Turtle Teacher Resources

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Bycatch is a sad reality for many sea turtles, dolphins, and sharks; it occurs when they get unintentionally caught in commercial fishing nets. The class plays a game using popcorn and crackers, each child will attempt to catch the target "fish" without snagging the endangered sea creatures. The game leads into a discussion on what sustainable fishing practices are, and why they are so important. Tip: This short lesson and activity could be a great way to introduce the issue of bycatch, ocean sustainability, and why some ocean animals have become extinct.
Bring up the Deepwater Horizon (BP) oil spill that occurred in the Gulf of Mexico in 2010. Display the colorful diagram of the coastal and marine organisms living in the area. Show a video about relocating the eggs of the Gulf's sea turtles. Have your class read an article about the affected sea birds. After gathering information from each of these sources, learners participate in a classroom discussion to prepare themselves to write an essay about the ethics of helping these animals. Terrific resources are included to make this a memorable lesson plan for your environmental scientists!
While teaching about endangered species, you can incorporate this activity as a take-home reminder of what is threatening the sea turtle population. It is one of those paper plate projects in which a wedge is cut out to reveal a picture below. The paper plate can be turned on order to view the other pictures. In this case, the drawings depict four sources of turtle trouble. What makes the project so endearing is that you attach a head, legs, and a tail to the paper plate wheel to turn it into a turtle!
Third graders write a paragraph adding supporting details from a topic sentence.  In this 6+1 writing traits lesson, 3rd graders develop a paragraph from a simple sentence. Students revise their work.
This activity asks students to answer ten multiple choice questions about octopus and turtles. Students will need to know about their diet, habitats, laying eggs, and more. This would be a fun trivia quiz during science.
Middle schoolers encounter how magnetic forces affect the navigation ability of sea turtle hatchings. Research is done to find out where the true magnetic North Pole lies. Exploration is discussed on how many things here on earth are affected by this magnetic drive.
Students, after being shown several examples of sea turtle drawings or photos, experience precise observation skills through a class step-by-step drawing of a sea turtle of simple lines and forms. They draw the physical structure of a sea turtle and create their own unique drawings and pictures.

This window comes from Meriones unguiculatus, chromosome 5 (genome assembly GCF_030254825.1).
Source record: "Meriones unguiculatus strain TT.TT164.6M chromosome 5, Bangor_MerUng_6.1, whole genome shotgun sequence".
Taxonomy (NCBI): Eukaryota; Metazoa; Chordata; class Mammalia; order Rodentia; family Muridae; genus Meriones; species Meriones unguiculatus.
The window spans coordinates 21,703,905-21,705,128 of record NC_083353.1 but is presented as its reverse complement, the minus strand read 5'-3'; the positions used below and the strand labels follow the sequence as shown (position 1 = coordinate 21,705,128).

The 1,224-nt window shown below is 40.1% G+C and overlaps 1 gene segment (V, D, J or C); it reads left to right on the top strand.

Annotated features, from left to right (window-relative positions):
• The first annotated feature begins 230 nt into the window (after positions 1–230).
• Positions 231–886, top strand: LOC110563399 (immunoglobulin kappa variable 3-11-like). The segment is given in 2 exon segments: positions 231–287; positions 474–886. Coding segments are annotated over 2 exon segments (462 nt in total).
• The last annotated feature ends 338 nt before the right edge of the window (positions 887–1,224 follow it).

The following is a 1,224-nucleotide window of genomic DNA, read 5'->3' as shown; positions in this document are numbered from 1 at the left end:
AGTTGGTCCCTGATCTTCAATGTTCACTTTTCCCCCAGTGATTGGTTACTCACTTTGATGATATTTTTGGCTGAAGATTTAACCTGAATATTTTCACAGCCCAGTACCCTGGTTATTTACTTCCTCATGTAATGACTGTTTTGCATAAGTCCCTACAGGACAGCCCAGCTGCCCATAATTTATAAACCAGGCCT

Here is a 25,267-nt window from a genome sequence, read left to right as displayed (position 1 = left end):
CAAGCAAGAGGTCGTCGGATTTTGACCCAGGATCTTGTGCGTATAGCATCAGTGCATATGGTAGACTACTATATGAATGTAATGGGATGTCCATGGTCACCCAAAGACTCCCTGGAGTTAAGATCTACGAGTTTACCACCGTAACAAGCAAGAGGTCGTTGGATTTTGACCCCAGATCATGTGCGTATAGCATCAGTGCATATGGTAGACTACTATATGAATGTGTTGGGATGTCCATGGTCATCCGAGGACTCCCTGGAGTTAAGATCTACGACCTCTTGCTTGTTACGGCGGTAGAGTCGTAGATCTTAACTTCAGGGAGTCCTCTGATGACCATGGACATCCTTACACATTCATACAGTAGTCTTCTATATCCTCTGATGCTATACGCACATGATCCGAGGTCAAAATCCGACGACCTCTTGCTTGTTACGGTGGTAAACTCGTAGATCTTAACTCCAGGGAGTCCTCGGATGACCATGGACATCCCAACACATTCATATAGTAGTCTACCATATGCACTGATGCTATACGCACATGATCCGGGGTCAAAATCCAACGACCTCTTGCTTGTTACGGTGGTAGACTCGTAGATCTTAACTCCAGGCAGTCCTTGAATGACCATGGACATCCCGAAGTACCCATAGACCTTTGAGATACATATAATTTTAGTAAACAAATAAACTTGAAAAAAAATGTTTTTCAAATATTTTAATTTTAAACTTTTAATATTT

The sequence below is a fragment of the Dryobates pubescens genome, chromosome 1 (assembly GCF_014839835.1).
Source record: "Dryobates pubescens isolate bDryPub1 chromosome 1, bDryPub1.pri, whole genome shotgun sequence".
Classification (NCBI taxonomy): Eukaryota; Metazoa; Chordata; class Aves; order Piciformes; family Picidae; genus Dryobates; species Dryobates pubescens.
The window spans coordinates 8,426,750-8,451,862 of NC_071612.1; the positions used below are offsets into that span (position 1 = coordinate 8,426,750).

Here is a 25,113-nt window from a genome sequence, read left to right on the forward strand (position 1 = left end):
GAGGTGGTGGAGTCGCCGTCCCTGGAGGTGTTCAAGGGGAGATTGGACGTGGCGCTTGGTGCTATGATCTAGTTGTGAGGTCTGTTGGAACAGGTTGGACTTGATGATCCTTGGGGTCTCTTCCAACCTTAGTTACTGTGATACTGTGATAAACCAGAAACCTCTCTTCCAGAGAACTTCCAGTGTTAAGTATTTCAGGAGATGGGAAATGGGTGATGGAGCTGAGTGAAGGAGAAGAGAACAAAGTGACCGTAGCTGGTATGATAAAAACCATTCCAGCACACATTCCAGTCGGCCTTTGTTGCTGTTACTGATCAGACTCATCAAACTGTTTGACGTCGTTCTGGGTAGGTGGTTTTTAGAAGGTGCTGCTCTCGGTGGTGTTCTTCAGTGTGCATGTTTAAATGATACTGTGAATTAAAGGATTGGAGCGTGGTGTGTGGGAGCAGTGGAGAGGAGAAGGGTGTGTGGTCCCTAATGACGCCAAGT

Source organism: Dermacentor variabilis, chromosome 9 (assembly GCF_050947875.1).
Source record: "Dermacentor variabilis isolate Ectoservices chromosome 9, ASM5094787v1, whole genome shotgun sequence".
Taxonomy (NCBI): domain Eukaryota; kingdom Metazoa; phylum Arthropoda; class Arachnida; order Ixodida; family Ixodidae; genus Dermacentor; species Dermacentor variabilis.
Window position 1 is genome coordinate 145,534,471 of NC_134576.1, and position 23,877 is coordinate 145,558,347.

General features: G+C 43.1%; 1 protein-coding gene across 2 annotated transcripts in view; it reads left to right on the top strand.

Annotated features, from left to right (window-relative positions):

In this turtles worksheet, students label the turtles carapace and plastron and the answer seven short answer questions associated with turtles.
Students complete pre reading, writing, and post reading activities for the book Sea Turtles in Danger. In this guided reading lesson plan, students complete writing, go over vocabulary, answer short answer questions, have discussions, and more.
How do you figure out the meaning of a word you don't know? Young readers develop skills to identifying missing words in a story using context clues. Picture clues are used to identify covered words in the story I Can’t Get My Turtle to Move. After the exercise they discuss how they can use context clues to better understand an unknown word. 
In this reading comprehension learning exercise, students read a one paragraph text about turtle doves. Students answer one multiple choice question.
First graders research Belize and its landscape and animals on the included internet sites. The students complete activities/centers across the curriculum utilizing the facts they discovered.
Students describe factors negatively affecting population of sea turtles, and identify and discuss action that can be undertaken to reduce or eliminate threats to sea turtles and other endangered species.
Learners play game simulating route turtle hatchlings take from clutch to ocean, and describe threats hatchlings face and how this affects the marine turtle population.
Students simulate the life cycle of Hawaii's Honu. In this Science lesson, students act out the life cycle of the Hawaiian sea turtle. Students determine and play the roles of prey and predator.
Mini-marine biologists use Scholastic Explorers website to learn about declining numbers of leatherback sea turtles and dusky dolphins. They fill out a K-W-L chart and observation journal worksheet, which are both provided in the lesson plan. This is mostly a reading comprehension and discussion lesson, useful if you have access to a computer lab. Another option is to assign it as a week-long homework project.
After viewing a video and reading an article about the threatened turtles and tortises in The Amazon River area, collaborative groups create a poster or presentation about how we can help them. Several links to other related lesson plans can be found on this page. Use this lesson and some of the others to create a complete marine biology unit for your middle-school scientists.
Students assess what a dichotomous key is and how it identifies objects in a group through a process of answering yes/no-type questions about certain objects. They examine an interactive graphic key on sea turtles and then create their own dichotomous key on a new group of creatures.
Students examine natural and man-made threats to sea turtles. They create sea turtle mobiles while studying the range, environment, predators of and threats to sea turtles.
Students research endangered marine turtles. In this science instructional activity, students participate in a game in which they discover the threats to hatchling turtles. Students discuss how the threats affect the survival of the species.

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